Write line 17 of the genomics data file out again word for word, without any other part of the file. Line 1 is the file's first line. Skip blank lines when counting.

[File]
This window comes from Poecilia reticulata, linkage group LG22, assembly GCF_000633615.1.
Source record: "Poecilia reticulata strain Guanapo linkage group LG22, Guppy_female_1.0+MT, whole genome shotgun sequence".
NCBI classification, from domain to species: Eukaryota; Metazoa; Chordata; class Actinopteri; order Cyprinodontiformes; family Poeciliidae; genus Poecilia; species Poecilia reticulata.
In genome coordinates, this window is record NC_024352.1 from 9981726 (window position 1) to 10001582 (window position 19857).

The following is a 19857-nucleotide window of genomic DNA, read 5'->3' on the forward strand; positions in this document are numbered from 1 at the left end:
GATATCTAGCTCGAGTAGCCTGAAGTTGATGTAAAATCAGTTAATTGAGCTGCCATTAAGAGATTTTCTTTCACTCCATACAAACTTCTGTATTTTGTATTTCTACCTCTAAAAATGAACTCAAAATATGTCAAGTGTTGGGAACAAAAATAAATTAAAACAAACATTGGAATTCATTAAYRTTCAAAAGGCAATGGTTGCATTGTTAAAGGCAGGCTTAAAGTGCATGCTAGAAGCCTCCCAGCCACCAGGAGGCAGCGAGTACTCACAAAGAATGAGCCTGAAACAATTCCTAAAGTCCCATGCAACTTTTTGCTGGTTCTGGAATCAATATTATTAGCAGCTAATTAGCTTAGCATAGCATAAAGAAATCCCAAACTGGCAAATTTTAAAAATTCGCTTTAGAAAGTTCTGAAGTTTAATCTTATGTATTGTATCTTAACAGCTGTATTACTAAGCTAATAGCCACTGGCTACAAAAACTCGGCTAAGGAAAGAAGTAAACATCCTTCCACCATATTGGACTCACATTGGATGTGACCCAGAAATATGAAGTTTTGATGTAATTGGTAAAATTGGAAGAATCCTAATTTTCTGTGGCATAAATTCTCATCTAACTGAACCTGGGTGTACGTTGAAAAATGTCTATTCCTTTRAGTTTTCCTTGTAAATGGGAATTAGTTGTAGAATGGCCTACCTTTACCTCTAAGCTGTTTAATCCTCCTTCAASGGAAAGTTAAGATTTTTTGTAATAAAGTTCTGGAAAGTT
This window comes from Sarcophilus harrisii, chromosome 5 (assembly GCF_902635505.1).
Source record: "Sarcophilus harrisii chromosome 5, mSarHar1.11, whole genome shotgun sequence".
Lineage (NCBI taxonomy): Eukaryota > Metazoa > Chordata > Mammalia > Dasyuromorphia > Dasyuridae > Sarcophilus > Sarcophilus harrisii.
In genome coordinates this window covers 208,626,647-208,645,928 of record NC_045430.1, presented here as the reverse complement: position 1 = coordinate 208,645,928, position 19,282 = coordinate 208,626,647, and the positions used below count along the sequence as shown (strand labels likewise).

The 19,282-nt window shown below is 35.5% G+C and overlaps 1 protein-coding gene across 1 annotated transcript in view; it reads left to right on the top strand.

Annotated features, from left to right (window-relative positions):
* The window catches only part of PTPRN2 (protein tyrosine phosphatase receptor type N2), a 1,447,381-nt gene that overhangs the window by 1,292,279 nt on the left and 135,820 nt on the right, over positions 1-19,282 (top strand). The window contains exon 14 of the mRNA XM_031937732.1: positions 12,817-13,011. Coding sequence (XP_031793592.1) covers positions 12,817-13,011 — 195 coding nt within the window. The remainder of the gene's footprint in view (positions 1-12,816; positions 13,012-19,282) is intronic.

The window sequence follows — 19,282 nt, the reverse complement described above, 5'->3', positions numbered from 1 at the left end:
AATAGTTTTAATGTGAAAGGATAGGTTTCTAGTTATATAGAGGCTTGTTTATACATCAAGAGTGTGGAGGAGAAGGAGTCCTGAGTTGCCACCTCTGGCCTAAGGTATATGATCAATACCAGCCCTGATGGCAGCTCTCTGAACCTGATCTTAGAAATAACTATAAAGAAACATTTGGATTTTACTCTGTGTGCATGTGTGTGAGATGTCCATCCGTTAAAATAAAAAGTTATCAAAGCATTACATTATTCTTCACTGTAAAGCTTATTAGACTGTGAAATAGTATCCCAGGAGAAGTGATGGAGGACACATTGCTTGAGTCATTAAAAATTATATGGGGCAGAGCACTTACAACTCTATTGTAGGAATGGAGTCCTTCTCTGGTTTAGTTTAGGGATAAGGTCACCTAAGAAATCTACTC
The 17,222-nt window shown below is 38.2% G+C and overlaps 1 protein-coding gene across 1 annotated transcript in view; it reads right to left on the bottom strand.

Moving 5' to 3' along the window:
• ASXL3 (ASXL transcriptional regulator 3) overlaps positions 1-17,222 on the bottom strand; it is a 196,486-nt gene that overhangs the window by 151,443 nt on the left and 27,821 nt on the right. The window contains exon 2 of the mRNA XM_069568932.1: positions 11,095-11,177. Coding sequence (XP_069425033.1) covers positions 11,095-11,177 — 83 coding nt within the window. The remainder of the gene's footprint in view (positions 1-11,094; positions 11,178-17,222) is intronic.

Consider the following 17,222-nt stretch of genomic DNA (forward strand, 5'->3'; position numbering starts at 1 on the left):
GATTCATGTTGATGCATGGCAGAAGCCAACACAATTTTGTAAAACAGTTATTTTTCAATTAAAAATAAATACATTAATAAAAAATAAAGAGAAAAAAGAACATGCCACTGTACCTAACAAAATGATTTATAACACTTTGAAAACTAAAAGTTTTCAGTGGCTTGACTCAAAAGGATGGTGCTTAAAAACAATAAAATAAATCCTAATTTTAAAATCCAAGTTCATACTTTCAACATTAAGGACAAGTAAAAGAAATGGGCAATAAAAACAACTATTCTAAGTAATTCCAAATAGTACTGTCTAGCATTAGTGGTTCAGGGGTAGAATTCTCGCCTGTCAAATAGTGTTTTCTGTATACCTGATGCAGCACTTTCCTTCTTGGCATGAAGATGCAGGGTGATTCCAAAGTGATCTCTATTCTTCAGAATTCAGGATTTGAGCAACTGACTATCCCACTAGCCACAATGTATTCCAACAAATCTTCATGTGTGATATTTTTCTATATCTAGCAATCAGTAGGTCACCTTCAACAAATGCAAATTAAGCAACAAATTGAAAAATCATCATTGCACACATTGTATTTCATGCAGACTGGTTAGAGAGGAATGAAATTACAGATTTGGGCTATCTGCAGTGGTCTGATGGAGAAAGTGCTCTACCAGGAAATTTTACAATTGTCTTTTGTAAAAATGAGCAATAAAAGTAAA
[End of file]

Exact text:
Moving 5' to 3' along the window: